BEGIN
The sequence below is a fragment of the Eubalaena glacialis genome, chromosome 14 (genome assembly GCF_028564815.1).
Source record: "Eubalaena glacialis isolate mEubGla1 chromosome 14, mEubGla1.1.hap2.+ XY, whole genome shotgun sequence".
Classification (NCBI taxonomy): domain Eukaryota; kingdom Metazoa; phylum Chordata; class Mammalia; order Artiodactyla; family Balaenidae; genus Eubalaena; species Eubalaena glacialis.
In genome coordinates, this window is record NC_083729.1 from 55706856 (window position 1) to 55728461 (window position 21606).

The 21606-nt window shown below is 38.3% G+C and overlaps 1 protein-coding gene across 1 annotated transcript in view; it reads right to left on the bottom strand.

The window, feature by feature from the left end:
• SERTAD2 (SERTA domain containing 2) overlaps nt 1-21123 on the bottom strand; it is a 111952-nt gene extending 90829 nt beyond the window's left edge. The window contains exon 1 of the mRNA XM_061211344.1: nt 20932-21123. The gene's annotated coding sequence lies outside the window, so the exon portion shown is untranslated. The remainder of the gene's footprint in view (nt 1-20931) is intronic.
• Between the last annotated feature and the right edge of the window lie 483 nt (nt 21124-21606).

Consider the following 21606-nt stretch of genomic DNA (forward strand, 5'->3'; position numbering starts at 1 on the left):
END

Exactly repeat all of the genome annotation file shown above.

The sequence below is a fragment of the Eubalaena glacialis genome, chromosome 14 (genome assembly GCF_028564815.1).
Source record: "Eubalaena glacialis isolate mEubGla1 chromosome 14, mEubGla1.1.hap2.+ XY, whole genome shotgun sequence".
Classification (NCBI taxonomy): domain Eukaryota; kingdom Metazoa; phylum Chordata; class Mammalia; order Artiodactyla; family Balaenidae; genus Eubalaena; species Eubalaena glacialis.
In genome coordinates, this window is record NC_083729.1 from 55706856 (window position 1) to 55728461 (window position 21606).

The 21606-nt window shown below is 38.3% G+C and overlaps 1 protein-coding gene across 1 annotated transcript in view; it reads right to left on the bottom strand.

The window, feature by feature from the left end:
• SERTAD2 (SERTA domain containing 2) overlaps nt 1-21123 on the bottom strand; it is a 111952-nt gene extending 90829 nt beyond the window's left edge. The window contains exon 1 of the mRNA XM_061211344.1: nt 20932-21123. The gene's annotated coding sequence lies outside the window, so the exon portion shown is untranslated. The remainder of the gene's footprint in view (nt 1-20931) is intronic.
• Between the last annotated feature and the right edge of the window lie 483 nt (nt 21124-21606).

Consider the following 21606-nt stretch of genomic DNA (forward strand, 5'->3'; position numbering starts at 1 on the left):